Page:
Wednesday, 2 October 2013

A day in Bath

We decided, having heard the weather forecast, to leave Bristol for a future trip so as soon as a couple of Alvechurch hire boats had gone down to the locks we turned round and took the first free mooring above the Sydney tunnel.  Here we have just come through the first tunnel with its ornate stonework;

emerging from the tunnel and towards the pretty iron footbridges.

pretty sydney gardens footbridge

It’s a much better spot here.  We did some chores and had an early lunch.  We brought a load of tomatoes from home to ripen, and I roasted a batch last night and made them into soup this morning – delicious.  While it was cooking Dave got his camera and we watched a heron quietly fishing on the other side of the canal.  It seemed to be picking flies off the surface of the water and got a couple of small fish too.  Not this time though -

coming up no fish

He was close to one of the bike sculptures you see along the canal – after Dave took this shot he decided to tidy himself up but he’s quite dishevelled here!

heron with bike sculpture

A bit later a kingfisher appeared, took a quick plunge and nabbed a fish, but flew off before Dave could get his camera.

After lunch we walked down the locks and into the city via Pulteney Weir. Half-way down the locks is this interesting sundial, though sadly no sun to tell the time;

sundial by bath locks

As we crossed Pulteney Bridge the heavens opened so we dived into the Victoria Art Gallery as the rain hammered on the roof.  We spent a very pleasant hour in there before strolling round the city, past the Abbey Church as the umbrellas came out (Dave’s picture again).

abbey church by dave

We walked up to the Royal Crescent and took a few photos.  Dave of Deb;

royal crescent deb

and Deb of Dave.

royal crescent dave

We were quite disappointed with it – the curve is elegant and beautiful of course, but some of the houses have been cleaned and others have quite bad staining on the stones so the effect is very patchy.  The more we looked at it the more we realised the windows are all different too – some are plain glass and others have small panes.  We wonder what the city planners say when people want to change their windows?royal crescent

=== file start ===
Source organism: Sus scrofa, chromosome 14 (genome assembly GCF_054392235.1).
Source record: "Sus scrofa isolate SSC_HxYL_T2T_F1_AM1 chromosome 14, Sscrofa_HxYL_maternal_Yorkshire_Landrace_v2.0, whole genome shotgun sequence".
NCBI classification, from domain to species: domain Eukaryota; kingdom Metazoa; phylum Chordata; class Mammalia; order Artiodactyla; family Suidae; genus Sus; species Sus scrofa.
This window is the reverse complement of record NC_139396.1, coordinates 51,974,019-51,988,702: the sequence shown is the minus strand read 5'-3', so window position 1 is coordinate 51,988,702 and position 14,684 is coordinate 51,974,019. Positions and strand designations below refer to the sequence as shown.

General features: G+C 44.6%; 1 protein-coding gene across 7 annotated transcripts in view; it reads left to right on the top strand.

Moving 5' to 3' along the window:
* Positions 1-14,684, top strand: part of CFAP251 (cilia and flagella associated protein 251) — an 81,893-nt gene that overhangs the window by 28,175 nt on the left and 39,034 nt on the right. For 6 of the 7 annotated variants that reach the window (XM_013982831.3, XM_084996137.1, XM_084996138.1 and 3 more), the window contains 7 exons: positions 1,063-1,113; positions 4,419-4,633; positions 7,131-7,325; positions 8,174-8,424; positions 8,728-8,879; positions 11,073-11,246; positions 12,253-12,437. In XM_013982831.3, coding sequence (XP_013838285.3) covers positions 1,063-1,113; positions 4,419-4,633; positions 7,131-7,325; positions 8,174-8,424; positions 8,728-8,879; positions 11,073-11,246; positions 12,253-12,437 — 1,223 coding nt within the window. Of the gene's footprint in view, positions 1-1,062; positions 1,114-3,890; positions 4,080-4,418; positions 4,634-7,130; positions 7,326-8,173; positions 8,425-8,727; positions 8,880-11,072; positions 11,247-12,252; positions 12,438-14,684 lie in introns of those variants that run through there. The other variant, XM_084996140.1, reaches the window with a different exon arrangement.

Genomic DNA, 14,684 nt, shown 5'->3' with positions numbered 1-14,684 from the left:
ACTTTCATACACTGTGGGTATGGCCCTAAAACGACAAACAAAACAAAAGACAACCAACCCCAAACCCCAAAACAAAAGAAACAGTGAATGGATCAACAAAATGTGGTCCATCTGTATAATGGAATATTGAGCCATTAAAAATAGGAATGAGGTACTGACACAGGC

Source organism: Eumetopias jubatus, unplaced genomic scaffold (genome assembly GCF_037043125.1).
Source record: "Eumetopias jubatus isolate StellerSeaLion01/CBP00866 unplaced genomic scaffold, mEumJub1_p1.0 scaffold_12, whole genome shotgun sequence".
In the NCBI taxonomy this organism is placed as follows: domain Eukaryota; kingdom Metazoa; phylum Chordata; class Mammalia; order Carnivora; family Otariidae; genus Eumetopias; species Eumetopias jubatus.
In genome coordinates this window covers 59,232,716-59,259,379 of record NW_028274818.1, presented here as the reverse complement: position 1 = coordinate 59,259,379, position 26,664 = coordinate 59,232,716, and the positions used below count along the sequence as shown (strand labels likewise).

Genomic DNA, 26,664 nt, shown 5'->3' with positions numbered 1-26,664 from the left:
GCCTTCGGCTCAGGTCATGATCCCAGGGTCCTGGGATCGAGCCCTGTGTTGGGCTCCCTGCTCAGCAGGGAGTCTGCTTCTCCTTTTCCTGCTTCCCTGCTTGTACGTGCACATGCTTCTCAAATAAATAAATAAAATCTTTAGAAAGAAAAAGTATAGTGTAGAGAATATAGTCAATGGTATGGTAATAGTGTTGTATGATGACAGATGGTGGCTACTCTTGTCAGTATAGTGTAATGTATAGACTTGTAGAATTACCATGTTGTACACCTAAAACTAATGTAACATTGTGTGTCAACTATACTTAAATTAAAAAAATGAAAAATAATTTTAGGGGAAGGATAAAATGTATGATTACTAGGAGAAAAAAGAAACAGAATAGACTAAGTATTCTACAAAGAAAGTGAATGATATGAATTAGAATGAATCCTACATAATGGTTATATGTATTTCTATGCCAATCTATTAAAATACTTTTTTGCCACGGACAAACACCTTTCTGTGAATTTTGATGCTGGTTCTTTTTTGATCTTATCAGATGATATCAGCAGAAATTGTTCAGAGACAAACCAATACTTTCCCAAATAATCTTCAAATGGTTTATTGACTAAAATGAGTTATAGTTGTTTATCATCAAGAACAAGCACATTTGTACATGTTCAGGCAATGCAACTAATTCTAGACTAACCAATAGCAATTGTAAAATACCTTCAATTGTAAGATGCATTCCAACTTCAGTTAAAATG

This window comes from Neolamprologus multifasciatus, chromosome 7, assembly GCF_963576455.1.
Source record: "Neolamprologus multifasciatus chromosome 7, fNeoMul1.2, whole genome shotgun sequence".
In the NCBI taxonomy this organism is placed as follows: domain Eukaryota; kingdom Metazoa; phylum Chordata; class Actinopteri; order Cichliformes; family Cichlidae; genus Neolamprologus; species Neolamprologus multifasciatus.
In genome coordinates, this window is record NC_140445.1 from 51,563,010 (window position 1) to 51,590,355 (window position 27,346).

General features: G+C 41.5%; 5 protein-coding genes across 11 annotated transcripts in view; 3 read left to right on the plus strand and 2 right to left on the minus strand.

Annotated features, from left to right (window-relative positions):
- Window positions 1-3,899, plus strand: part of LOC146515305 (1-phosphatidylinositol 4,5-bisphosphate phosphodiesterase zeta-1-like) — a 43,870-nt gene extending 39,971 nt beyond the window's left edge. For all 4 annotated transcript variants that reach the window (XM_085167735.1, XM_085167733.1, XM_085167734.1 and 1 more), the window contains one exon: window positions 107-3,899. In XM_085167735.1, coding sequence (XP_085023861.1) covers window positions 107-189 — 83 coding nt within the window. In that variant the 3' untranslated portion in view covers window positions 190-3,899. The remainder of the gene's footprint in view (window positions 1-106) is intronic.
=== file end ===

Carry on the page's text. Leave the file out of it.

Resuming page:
We thought the Circus was more impressive, even in the rain.  As we walked back we caught up with Tony from Kyakatina who drives one of the tour buses a couple of days a week when he is not doing his day job.  Before we went back to the boat we stopped for tea and cake in the little cafe on Pulteney bridge above the weir.  A bit basic but what a view!

pulteney weir from cafe

(Note the raindrops on the window!)  There is a trip boat above the weir too – just out of sight is the Pulteney Radial Gate, which was constructed in 1972 as part of the Bath flood defence scheme, though they now think a weir will do the job

trip boat above pulteney weir

We shouldn’t have lingered over our tea.  While we were in Waitrose the rain started and it poured all the way back to the boat.  We passed a hire boat entering the Deep Lock going up – two crew off the boat with no waterproofs and one driver unable to get her waterproof either.  Poor things – at least I had a brolly and Dave a waterproof, though we still got soaked.  We put the Mikuni on to dry our wet clothes on the radiators and decided to eat on the boat instead of trekking back down to town.

No locks, no swing bridges, half a mile by boat and lots more on foot.

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